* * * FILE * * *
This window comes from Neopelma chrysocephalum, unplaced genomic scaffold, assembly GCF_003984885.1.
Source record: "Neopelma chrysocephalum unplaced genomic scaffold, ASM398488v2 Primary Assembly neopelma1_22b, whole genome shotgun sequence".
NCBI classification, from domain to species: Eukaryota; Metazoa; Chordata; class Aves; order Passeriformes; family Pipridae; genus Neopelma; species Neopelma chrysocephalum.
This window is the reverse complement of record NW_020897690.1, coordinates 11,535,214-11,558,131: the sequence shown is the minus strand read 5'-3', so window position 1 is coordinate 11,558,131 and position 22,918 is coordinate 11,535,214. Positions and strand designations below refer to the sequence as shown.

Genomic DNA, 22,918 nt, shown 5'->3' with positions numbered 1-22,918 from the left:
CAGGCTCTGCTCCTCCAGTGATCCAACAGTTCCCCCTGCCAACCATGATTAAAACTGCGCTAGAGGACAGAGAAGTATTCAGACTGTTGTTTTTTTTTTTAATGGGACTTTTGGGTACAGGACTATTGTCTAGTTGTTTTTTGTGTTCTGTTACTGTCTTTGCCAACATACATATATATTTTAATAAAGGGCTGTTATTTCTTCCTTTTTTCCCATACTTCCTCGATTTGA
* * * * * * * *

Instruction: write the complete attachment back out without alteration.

This window comes from Neopelma chrysocephalum, unplaced genomic scaffold, assembly GCF_003984885.1.
Source record: "Neopelma chrysocephalum unplaced genomic scaffold, ASM398488v2 Primary Assembly neopelma1_22b, whole genome shotgun sequence".
NCBI classification, from domain to species: Eukaryota; Metazoa; Chordata; class Aves; order Passeriformes; family Pipridae; genus Neopelma; species Neopelma chrysocephalum.
This window is the reverse complement of record NW_020897690.1, coordinates 11,535,214-11,558,131: the sequence shown is the minus strand read 5'-3', so window position 1 is coordinate 11,558,131 and position 22,918 is coordinate 11,535,214. Positions and strand designations below refer to the sequence as shown.

Genomic DNA, 22,918 nt, shown 5'->3' with positions numbered 1-22,918 from the left:
CAGGCTCTGCTCCTCCAGTGATCCAACAGTTCCCCCTGCCAACCATGATTAAAACTGCGCTAGAGGACAGAGAAGTATTCAGACTGTTGTTTTTTTTTTTAATGGGACTTTTGGGTACAGGACTATTGTCTAGTTGTTTTTTGTGTTCTGTTACTGTCTTTGCCAACATACATATATATTTTAATAAAGGGCTGTTATTTCTTCCTTTTTTCCCATACTTCCTCGATTTGA